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Women led Saudi initiatives rising up against the virus

Beyond the imperative medical efforts, grassroots movements and advocacy play an important role in helping communities stay afloat amid the devastating coronavirus pandemic. In Saudi Arabia, several women’s empowerment organizations have taken on notable initiatives in response to the crisis, targeting socioeconomically disadvantaged households and individuals.

According to the World Health Organization (WHO) in most countries around the globe, 70 percent the health force is comprised of women, consequently representing the majority of professionals standing at the frontlines of the fight against COVID-19. To take it one step further, many women, in countries such as Saudi Arabia are leading initiatives to provide integrated help for families who are suffering the most from this crisis.

Al Oula Nonprofit Organization

As the first nonprofit in the Kingdom to fight poverty through early intervention, Al Oula is a pioneer in establishing social services for low income families in Jeddah. Their dedication to boosting children in support of their self-actualization and long-term autonomy has grown even stronger since the virus.

Female-run, the organization is lead by Dania Al Maeena. Previously the head of Zahra Breast Cancer Association and currently Co-Chair of the a C20 group Local2Global, Al Maeena is also a sports advocate and the co-founder of Riyadh United Women and Youth Sports Academy.

Her latest Al Oula campaign,“Alnass Libaed” (People Are for Each Other), has provided aid to 800 families thus far, aiding 4,000 beneficiaries, providing them with care packages of water, dates, a variety of canned foods and prepared meals donated by restaurants, as well as children’s toys. Furthermore, they have been providing online courses covering hygiene techniques in hopes of curbing the spread of the virus.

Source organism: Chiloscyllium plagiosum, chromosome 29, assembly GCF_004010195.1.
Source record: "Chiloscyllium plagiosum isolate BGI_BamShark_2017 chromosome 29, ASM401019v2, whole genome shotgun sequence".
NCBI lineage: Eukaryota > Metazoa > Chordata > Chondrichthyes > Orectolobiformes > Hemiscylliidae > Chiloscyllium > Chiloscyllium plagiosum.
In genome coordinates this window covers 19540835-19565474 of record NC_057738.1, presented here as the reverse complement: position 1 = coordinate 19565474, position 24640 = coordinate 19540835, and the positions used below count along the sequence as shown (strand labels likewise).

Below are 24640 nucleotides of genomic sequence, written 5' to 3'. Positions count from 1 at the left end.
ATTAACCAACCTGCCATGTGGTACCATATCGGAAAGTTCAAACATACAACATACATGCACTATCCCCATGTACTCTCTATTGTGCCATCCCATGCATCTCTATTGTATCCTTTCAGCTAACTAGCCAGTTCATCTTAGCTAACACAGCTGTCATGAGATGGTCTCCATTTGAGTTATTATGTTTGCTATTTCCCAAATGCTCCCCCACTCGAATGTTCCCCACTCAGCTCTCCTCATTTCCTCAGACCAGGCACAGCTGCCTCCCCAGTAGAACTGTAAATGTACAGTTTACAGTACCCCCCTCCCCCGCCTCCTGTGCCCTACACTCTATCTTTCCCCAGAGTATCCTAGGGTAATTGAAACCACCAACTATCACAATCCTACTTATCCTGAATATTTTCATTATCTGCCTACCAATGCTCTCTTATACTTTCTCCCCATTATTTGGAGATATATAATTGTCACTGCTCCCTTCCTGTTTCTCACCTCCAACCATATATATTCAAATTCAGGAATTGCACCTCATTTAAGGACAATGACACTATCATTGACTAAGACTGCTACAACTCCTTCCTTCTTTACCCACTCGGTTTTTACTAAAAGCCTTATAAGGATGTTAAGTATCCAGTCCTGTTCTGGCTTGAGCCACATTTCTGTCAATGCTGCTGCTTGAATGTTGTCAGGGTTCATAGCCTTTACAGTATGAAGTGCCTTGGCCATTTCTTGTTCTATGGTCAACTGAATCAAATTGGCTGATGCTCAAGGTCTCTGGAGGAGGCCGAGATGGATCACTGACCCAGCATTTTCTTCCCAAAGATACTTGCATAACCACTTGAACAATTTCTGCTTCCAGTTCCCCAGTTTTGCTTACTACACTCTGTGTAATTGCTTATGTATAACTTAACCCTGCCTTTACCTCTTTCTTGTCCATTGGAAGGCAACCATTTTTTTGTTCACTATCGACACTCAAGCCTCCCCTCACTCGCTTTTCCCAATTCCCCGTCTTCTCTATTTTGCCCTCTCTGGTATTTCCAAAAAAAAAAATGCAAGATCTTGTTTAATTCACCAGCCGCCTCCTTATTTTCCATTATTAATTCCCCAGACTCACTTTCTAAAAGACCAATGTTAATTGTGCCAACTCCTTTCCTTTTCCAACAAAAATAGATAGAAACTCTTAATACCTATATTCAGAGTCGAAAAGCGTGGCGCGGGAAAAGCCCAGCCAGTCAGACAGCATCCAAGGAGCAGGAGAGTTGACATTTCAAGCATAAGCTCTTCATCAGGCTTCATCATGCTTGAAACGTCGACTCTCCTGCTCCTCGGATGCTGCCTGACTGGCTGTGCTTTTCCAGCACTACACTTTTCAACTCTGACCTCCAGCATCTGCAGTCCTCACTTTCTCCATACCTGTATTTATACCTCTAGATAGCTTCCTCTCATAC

Saudi ADHD Society

Chaired by Princess Nouf bint Mohammed bin Abdullah Al-Saud, this non profit has redirected their programs to a free online platform publishing a stream of content centered around the current crisis and how people with ADHD can better face the stress of the pandemic.

Honayda Serafi, a local fashion designer and board member of the Saudi ADHD Society specified to Arab News the importance of the project. Amid the medical, and consequently socio-economic crisis, “women are struggling with marital and sleep problems, legal and rent problems, loss of income, challenges accessing food and water, and homeschooling their children.”

In hopes of providing relief to families in distress, the ADHD Society has stepped beyond their usual aid and donated 600 laptops to children in need, as well as providing needy households with masks, sanitizers and financial assistance through local charities.

“Imagine if you had to take care of four children and elderly parents, and also a husband at home who’s out of work,” she went on. “It’s a lot of pressure for these women.”